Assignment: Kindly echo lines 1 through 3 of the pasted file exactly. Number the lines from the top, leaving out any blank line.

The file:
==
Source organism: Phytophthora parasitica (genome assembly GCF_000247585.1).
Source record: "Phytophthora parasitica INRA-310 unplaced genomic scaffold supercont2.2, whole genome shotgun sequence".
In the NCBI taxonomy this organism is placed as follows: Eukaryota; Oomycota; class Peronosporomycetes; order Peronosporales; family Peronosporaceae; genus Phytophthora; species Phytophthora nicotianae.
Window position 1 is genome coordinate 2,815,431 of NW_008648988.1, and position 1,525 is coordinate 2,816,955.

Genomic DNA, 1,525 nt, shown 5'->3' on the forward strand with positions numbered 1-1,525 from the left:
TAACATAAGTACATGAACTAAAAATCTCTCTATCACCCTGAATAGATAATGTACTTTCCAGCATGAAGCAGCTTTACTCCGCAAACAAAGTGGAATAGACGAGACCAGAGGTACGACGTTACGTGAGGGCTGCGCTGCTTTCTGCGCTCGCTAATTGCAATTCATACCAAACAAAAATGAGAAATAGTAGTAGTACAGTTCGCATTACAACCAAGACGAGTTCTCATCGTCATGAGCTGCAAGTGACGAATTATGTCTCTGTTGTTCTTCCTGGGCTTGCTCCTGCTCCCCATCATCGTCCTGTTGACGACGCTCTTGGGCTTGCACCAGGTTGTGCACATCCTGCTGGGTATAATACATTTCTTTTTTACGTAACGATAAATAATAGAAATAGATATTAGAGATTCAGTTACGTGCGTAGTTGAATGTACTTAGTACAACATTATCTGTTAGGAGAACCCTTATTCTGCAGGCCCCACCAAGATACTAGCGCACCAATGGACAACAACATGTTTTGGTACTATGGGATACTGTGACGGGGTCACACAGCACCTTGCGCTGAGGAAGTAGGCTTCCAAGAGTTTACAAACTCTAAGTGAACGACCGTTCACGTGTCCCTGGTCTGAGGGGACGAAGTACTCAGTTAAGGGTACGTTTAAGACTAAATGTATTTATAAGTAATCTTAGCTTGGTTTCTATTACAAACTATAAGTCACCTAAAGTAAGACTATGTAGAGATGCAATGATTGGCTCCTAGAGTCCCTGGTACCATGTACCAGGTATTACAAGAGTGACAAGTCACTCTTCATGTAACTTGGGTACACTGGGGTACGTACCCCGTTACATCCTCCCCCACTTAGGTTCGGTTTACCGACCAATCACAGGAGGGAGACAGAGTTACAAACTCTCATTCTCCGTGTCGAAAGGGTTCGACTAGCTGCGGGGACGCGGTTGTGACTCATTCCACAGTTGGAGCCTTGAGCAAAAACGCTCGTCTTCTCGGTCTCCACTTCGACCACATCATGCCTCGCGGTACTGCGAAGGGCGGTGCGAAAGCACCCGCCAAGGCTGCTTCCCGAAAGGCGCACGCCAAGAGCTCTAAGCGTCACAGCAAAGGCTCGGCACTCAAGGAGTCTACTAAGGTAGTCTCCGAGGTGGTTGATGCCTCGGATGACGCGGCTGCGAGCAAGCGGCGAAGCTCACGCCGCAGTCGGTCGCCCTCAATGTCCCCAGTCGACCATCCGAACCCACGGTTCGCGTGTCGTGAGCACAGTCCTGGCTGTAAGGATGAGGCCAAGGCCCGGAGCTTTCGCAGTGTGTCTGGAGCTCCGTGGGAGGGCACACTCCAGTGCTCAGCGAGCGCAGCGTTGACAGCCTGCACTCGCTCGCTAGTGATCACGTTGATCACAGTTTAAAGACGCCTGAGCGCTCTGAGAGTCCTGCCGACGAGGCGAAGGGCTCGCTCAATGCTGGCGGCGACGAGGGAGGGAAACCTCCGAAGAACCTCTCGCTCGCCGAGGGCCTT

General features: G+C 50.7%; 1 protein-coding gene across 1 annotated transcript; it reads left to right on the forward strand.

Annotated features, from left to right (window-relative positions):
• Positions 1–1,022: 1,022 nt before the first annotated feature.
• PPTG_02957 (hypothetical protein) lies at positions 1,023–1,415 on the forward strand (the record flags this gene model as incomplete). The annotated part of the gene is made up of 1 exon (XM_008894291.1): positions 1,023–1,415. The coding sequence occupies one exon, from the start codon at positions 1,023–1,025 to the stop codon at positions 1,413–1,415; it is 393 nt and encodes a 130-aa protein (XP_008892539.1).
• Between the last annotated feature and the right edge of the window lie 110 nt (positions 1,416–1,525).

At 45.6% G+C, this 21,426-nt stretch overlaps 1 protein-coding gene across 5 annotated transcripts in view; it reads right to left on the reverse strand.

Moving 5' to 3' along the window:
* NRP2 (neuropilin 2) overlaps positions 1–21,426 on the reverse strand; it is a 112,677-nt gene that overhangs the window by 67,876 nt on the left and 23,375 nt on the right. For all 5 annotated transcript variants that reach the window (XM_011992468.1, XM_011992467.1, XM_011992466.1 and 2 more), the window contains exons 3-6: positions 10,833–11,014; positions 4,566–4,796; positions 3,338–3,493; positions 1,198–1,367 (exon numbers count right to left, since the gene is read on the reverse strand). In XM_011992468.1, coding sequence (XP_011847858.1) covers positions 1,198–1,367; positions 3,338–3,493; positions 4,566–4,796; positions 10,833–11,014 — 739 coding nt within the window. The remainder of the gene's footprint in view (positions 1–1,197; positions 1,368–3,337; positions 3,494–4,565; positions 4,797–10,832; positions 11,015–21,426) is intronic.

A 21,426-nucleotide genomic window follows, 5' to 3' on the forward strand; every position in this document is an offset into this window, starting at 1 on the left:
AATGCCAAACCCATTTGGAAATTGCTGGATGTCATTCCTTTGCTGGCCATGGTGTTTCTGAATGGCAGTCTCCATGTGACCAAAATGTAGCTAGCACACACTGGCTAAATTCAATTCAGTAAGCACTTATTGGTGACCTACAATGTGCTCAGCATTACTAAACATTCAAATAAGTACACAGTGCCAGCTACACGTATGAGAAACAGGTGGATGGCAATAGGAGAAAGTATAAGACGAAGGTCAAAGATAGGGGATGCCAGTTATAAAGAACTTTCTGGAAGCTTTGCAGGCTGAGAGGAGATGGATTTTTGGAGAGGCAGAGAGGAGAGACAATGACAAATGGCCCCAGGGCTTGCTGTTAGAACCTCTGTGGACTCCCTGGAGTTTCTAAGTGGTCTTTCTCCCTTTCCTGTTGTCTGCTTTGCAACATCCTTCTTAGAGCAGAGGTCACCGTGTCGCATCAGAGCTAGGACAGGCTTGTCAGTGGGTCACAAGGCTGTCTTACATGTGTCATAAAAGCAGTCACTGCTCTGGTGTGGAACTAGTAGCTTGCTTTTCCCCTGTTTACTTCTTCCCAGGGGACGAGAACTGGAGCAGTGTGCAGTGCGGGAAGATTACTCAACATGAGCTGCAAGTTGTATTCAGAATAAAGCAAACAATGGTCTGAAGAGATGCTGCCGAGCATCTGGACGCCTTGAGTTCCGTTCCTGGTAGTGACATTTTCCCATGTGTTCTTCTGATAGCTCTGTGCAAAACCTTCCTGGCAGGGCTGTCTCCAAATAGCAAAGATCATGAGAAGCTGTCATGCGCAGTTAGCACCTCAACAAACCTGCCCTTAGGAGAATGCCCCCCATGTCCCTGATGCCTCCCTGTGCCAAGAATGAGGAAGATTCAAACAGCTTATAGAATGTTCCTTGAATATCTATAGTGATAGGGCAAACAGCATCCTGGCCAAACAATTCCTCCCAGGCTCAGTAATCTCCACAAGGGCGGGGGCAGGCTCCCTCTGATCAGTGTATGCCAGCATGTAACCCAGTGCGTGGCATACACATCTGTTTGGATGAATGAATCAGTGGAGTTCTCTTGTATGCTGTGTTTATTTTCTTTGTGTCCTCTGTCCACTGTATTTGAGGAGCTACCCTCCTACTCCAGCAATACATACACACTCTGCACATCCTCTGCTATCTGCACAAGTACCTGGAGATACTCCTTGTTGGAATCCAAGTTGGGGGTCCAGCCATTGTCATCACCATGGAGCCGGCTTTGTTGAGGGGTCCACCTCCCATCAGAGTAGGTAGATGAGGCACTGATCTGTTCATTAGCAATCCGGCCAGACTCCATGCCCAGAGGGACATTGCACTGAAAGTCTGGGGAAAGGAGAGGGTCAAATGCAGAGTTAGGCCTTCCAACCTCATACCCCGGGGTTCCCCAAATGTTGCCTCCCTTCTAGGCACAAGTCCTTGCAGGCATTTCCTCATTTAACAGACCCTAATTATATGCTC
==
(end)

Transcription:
Source organism: Phytophthora parasitica (genome assembly GCF_000247585.1).
Source record: "Phytophthora parasitica INRA-310 unplaced genomic scaffold supercont2.2, whole genome shotgun sequence".
In the NCBI taxonomy this organism is placed as follows: Eukaryota; Oomycota; class Peronosporomycetes; order Peronosporales; family Peronosporaceae; genus Phytophthora; species Phytophthora nicotianae.